Stalking the halls at the Game Developer’s Conference 2013 this week gave me plenty of data to test against Bennett Foddy’s sharp talk on videogames’ failure to learn from the lessons that sports mastered thousands of years ago. The expo floor is packed with games struggling to put themselves on display before the gaggles of in-the-flesh game devs thronging TV screens and controllers.
That means the awkwardness of putting people on the spot, making them play in front of an impromptu crowd, and the opportunity for humiliation if they turn out to be terrible at the game or if they get destroyed by another player. Foddy pushed for videogames to embrace those tensions rather than coddle the player in the name of accessibility.
So what can Marshawn Lynch and LeBron James teach us about playing games?
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But more about Bennett. When he isn’t designing games with quirky control schemes that draw attention to the complexity of controlling the avatar (like QWOP, GIRP and CLOP), Foddy is an Oxford philosopher. His central thesis yesterday was that people care more about sports than video games: from Little League to the Super Bowl, sports inspire levels of devotion that games rarely match. Why are there soccer hooligans but not StarCraft hooligans?
The true heights of triumph can only be experienced after the agony of defeat.
Foddy argued for the value of performance, building a sense of occasion, embracing the audience, and allowing spectacular failures. He told developers, “All sports are heavily steeped in performance. Your actions within a sport convey meaning to an audience. The presence of the audience in turn imparts meaning on your performance.” The takeaway? “You can make your game matter just by designing it to be performed.” Foddy and his Sportsfriends collaborators put that into practice with games like Doug Wilson’s J.S. Joust and Ramiro Corbetta’s Hokra.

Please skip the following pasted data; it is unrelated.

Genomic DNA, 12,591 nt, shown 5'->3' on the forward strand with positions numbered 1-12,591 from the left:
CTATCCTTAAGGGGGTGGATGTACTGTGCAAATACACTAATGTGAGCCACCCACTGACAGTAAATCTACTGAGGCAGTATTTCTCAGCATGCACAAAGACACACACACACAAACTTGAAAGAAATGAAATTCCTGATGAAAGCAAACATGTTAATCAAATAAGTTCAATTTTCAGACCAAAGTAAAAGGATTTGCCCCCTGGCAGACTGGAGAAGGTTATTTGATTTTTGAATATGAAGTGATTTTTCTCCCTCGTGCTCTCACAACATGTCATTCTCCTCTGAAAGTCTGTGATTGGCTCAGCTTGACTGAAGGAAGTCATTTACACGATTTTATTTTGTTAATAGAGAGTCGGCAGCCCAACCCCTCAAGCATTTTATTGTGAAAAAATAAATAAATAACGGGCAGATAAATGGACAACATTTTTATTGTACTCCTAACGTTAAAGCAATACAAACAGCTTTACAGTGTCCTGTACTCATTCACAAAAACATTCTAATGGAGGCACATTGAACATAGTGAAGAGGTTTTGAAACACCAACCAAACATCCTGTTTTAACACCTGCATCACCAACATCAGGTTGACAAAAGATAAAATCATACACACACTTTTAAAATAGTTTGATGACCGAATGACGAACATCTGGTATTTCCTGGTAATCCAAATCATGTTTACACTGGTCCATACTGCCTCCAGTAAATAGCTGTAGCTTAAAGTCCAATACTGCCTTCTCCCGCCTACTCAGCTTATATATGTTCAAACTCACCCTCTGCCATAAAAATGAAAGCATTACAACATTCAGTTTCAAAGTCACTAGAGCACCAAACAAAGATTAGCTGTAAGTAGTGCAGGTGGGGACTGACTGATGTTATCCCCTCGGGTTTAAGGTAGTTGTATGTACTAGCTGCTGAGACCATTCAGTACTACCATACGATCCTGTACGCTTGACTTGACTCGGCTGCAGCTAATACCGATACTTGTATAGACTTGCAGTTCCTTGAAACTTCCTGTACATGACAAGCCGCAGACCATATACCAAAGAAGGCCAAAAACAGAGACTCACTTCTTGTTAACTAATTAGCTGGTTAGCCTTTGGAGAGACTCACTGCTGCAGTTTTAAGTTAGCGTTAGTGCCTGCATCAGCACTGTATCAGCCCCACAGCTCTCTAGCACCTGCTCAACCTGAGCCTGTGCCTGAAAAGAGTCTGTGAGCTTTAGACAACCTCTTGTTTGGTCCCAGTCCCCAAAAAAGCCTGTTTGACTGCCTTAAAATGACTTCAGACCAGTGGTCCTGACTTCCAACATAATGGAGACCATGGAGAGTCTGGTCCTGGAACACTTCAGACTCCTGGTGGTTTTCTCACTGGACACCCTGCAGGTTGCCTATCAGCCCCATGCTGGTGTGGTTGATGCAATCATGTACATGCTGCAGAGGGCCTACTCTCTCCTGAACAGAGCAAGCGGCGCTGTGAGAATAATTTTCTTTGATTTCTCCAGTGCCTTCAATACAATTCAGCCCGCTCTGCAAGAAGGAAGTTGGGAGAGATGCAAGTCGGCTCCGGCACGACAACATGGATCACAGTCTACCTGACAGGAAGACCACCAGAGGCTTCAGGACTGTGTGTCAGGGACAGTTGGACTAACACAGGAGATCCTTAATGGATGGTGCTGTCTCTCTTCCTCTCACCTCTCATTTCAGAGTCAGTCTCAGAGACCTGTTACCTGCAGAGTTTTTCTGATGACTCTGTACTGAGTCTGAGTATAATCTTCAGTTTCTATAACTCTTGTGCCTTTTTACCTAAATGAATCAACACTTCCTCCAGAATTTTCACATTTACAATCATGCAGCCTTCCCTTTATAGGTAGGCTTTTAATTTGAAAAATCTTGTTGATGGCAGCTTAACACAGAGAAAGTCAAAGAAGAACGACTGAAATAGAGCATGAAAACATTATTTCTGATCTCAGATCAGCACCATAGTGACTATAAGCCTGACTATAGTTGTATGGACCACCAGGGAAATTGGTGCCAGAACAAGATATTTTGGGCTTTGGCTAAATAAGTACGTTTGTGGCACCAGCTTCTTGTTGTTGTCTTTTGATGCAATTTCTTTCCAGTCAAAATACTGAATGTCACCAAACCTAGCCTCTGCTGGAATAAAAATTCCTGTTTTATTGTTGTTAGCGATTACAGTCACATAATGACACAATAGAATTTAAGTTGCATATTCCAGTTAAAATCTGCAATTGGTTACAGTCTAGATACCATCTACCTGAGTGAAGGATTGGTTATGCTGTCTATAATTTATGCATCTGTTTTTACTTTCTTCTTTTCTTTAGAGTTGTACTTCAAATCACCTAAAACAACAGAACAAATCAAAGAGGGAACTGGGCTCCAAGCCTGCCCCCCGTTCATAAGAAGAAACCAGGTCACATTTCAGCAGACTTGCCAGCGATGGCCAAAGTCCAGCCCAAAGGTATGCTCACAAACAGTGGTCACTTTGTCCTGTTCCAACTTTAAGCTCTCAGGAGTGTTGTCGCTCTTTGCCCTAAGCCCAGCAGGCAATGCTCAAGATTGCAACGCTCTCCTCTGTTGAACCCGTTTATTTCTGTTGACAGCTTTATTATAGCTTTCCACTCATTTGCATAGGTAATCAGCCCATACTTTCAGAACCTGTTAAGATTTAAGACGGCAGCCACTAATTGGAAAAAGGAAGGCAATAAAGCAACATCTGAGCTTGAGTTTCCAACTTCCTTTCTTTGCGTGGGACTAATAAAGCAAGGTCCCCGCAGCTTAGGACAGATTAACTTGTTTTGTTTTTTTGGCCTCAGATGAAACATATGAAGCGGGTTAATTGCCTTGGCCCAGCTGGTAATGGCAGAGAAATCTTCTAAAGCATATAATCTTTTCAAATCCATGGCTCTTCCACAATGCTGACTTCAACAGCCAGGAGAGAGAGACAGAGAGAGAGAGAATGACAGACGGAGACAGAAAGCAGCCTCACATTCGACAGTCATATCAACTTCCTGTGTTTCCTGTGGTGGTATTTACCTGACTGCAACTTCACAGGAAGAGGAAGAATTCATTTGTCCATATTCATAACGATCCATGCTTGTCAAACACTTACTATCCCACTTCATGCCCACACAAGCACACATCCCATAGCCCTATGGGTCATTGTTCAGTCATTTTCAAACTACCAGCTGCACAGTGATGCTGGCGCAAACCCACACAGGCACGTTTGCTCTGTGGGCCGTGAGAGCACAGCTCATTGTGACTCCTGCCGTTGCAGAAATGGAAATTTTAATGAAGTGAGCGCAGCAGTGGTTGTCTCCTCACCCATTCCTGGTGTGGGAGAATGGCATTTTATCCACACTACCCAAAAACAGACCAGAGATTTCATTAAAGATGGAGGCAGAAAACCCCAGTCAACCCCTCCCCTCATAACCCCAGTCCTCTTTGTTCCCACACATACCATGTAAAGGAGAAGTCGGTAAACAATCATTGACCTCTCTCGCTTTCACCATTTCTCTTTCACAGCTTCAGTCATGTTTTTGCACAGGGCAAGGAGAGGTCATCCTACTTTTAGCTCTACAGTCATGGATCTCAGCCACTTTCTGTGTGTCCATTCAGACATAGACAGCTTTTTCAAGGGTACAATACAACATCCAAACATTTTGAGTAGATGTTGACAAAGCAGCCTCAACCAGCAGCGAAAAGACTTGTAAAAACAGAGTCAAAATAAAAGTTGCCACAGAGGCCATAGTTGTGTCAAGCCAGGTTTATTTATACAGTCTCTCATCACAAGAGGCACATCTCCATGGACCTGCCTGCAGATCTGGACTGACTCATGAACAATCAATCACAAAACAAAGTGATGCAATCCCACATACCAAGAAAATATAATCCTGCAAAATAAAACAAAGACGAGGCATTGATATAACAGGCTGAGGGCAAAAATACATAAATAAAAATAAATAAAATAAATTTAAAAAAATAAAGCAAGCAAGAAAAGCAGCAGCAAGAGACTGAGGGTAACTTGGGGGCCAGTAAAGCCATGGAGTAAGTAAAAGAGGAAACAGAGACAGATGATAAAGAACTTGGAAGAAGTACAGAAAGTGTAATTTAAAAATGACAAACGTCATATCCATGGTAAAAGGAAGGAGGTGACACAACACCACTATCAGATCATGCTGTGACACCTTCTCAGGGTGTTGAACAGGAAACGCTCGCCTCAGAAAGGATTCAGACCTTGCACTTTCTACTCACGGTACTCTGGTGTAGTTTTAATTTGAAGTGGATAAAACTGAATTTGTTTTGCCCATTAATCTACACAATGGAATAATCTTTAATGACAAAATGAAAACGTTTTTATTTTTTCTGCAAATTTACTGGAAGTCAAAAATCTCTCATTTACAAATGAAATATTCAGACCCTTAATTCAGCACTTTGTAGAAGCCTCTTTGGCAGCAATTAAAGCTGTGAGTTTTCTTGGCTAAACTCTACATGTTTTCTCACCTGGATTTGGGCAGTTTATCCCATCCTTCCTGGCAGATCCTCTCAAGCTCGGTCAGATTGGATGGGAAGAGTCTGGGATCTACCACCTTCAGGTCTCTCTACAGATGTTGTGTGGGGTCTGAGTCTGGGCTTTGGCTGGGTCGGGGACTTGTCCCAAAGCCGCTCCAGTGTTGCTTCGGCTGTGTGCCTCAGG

While videogames have gotten markedly more accessible since the coin-gobbling heyday of the arcade era, Foddy noted, “There are ways in which sports are designed to bring out emotional and physical suffering to the maximum tolerable degree.” Diminishing the difficulty of games has consequences: “[Game designers] avoid the chance that someone will be frustrated or humiliated, and thereby also miss the chance that someone feel proud or accomplished.” The true heights of triumph can only be experienced after the agony of defeat.
But challenge is a delicate thing. Players won’t labor over punishing systems that they find unfair. Games need integrity. Foddy singled out some of the trends in free-to-play as part of the problem: “Pay-to-win is the videogame equivalent of match-fixing or doping in sports.” But it’s not just the filthy money business that’s the problem.
Games with integrity have to treat their players seriously, and shy away from soul-crushing sludges of gameplay that don’t challenge players’ skill. “Grinding is pay-to-win with another currency: time,” Foddy said. The stakes are high if games don’t manage to get this right. Foddy warned, “If games don’t reward integrity, they’re destined to be disposable entertainment.”